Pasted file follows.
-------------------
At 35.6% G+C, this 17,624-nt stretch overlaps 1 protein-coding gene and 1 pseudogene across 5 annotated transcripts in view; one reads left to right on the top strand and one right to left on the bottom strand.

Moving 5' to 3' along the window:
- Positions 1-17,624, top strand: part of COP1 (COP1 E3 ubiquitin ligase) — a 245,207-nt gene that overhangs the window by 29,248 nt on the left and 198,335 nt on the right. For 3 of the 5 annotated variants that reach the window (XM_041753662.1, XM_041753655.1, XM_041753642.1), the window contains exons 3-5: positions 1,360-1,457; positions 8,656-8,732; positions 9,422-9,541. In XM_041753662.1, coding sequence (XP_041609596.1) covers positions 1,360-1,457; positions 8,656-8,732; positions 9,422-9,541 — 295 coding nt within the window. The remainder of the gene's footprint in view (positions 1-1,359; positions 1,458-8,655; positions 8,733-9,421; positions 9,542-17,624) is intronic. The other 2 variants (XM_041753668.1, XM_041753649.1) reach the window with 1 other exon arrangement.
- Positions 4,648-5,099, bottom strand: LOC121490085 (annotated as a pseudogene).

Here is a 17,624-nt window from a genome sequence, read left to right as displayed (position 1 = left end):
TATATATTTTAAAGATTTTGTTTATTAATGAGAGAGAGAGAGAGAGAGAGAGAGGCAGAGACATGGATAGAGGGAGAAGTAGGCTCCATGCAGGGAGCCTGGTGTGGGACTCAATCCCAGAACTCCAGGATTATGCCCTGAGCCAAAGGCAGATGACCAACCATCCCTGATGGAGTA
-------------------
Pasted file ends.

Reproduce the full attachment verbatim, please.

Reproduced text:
At 35.6% G+C, this 17,624-nt stretch overlaps 1 protein-coding gene and 1 pseudogene across 5 annotated transcripts in view; one reads left to right on the top strand and one right to left on the bottom strand.

Moving 5' to 3' along the window:
- Positions 1-17,624, top strand: part of COP1 (COP1 E3 ubiquitin ligase) — a 245,207-nt gene that overhangs the window by 29,248 nt on the left and 198,335 nt on the right. For 3 of the 5 annotated variants that reach the window (XM_041753662.1, XM_041753655.1, XM_041753642.1), the window contains exons 3-5: positions 1,360-1,457; positions 8,656-8,732; positions 9,422-9,541. In XM_041753662.1, coding sequence (XP_041609596.1) covers positions 1,360-1,457; positions 8,656-8,732; positions 9,422-9,541 — 295 coding nt within the window. The remainder of the gene's footprint in view (positions 1-1,359; positions 1,458-8,655; positions 8,733-9,421; positions 9,542-17,624) is intronic. The other 2 variants (XM_041753668.1, XM_041753649.1) reach the window with 1 other exon arrangement.
- Positions 4,648-5,099, bottom strand: LOC121490085 (annotated as a pseudogene).

Here is a 17,624-nt window from a genome sequence, read left to right as displayed (position 1 = left end):
TATATATTTTAAAGATTTTGTTTATTAATGAGAGAGAGAGAGAGAGAGAGAGAGGCAGAGACATGGATAGAGGGAGAAGTAGGCTCCATGCAGGGAGCCTGGTGTGGGACTCAATCCCAGAACTCCAGGATTATGCCCTGAGCCAAAGGCAGATGACCAACCATCCCTGATGGAGTA